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Breathing Exercise for Stress

Sitting down all day long and hunched over a table, laptop, steering wheel and being exposed to pollution, heightened distraction and environmental changes have made many people develop a different type of breathing to ‘the norm’ which is known as shallow breathing or chest breathing. The problem with this is that it is linked to many unwanted health issues including anxiety and recurring chest infections, something we all need to avoid in the current climate!

Most of us take our body for granted, after all, a lot of the things your amazing body does is controlled by the autonomic nervous system which gets on with its daily jobs of keeping you alive without you having to think about breathing, making your heartbeat or digesting your food.

You literally have the power to help it or hinder it.

To fight the demands and potentially detrimental effects of modern life, it is essential for your wellness to reconnect with these elements your body does automatically and ensure they are working well for you, now, and as you age. Shallow breathing has the worst impact on older people and those less able to fight off illness and infection!

If your breathing is shallow and you experience anxiety this can lead to hypoventilation which is rapid breathing. This causes carbon dioxide to decrease and can lead to symptoms which feel similar to a heart attack such as lightheadedness, tingling, chest pain and dry mouth, which is why panic attack symptoms are often mistaken for or feel like that of a heart attack!

Shallow breathing also has a negative impact on your enteric (gut/digestive) nervous system too, causing it to tense and cramp. If you have poor posture, shallow breathing, lack daily movement, lack regular exercise, sufficient nutrients and/or live in a highly stressed state, it is likely you will be experiencing gut health issues which over time would be improved by changing those negative influences into positive ones.

Becoming more aware of your breathing and training your body to breathe as it is meant to once again will help reduce anxiety, decrease cortisol, increase oxygen and help prevent infection.

Belly breathing also known as diaphragmatic breathing stimulates the parasympathetic nervous system which helps reduce your heart rate, lower your blood pressure, helps your muscles to relax, decreases cortisol and adrenaline, increases mental clarity and helps calm your body and mind. It really is the best and most natural form of self-care you can utilise at any time and anywhere.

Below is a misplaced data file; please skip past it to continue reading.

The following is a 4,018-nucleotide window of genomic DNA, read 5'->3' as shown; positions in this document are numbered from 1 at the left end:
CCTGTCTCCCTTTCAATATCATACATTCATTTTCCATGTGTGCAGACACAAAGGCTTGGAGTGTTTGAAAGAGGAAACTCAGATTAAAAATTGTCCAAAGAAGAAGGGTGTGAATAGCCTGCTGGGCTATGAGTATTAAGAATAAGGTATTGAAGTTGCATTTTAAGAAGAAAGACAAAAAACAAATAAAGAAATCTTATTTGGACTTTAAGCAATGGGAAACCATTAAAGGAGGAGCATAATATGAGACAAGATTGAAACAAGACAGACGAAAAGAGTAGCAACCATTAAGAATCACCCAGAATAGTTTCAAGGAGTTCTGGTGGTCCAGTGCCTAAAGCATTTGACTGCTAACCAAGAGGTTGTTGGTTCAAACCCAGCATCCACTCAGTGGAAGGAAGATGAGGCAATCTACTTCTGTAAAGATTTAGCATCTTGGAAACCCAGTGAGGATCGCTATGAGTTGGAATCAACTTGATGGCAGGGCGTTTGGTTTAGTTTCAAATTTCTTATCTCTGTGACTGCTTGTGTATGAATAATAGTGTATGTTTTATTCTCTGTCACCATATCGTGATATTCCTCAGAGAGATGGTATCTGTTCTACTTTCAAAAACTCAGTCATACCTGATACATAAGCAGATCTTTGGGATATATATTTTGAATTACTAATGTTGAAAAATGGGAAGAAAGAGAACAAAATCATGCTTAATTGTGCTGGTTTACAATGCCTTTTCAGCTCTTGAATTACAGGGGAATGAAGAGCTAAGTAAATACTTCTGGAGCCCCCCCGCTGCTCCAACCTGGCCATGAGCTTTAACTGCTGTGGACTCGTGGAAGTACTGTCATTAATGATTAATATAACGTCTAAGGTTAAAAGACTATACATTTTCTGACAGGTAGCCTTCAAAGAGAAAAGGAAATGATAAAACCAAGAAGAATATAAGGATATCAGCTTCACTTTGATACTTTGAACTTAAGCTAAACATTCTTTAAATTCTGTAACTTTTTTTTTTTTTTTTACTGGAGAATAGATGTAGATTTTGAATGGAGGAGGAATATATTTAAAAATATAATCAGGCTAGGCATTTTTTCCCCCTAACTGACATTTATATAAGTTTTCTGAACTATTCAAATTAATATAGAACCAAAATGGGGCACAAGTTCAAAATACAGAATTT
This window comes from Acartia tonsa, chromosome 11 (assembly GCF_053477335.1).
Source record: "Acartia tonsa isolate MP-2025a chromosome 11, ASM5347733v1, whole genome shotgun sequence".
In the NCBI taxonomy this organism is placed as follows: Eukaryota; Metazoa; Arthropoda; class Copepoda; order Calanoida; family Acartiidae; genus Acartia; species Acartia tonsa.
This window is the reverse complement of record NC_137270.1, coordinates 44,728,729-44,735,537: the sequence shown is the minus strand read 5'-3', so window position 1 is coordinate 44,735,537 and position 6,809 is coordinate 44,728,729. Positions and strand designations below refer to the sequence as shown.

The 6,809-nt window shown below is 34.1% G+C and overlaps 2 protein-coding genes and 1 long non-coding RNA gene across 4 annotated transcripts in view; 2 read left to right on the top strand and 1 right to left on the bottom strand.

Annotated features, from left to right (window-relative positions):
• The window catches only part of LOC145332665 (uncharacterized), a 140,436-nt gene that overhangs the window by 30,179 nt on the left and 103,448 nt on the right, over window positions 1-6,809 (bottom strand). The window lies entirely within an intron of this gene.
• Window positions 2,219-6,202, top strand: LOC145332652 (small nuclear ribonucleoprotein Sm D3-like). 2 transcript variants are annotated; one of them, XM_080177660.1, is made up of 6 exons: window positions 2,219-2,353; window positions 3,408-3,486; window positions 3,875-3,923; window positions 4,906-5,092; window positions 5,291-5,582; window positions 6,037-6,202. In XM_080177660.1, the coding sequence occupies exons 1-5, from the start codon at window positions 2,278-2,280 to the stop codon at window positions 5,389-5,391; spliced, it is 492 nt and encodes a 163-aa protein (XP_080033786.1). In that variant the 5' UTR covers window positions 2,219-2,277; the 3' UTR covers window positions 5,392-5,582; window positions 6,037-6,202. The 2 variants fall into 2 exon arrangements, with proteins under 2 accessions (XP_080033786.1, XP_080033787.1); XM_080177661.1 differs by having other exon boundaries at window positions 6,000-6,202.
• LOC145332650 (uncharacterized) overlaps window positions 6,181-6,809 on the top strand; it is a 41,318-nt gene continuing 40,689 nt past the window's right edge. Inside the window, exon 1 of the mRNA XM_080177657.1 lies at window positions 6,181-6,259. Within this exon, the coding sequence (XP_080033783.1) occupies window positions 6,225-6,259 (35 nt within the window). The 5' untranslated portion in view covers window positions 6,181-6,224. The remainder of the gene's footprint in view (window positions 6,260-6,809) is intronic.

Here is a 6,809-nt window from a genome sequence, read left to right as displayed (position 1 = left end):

Simply by changing your breathing, you can put yourself in a calmer and more grounded state, which over time will become a habit and have incredible long term positive effects on your entire body creating balanced wellness.

How to Belly Breathe

Set a timer for 1 to 2 minutes.

Either lay down or sit up straight but comfortably with your shoulders down and back.

Place your right hand on your stomach and your left on your chest by your heart 💓

Breathe in through your nose (which warms, moistens, cleans the air and kills bacteria) so the hand on your stomach expands naturally (don’t force it) and the hand on your chest stays still.

If you can breathe in through your nose and out through your nose all the better, if not then breathe in through your nose and out through your mouth to begin with.

Breathe in for 4, hold for 4 and out for 4 (if you can, or build-up to this) and do this at least once a day for the next 30 days at least and then it should start to become a natural habit for you once more.

Start your free Members' Club trial today to receive monthly breathwork practices, meditations and coaching so you can harness the power of health to ensure your body and mind are in the best shape possible 💞

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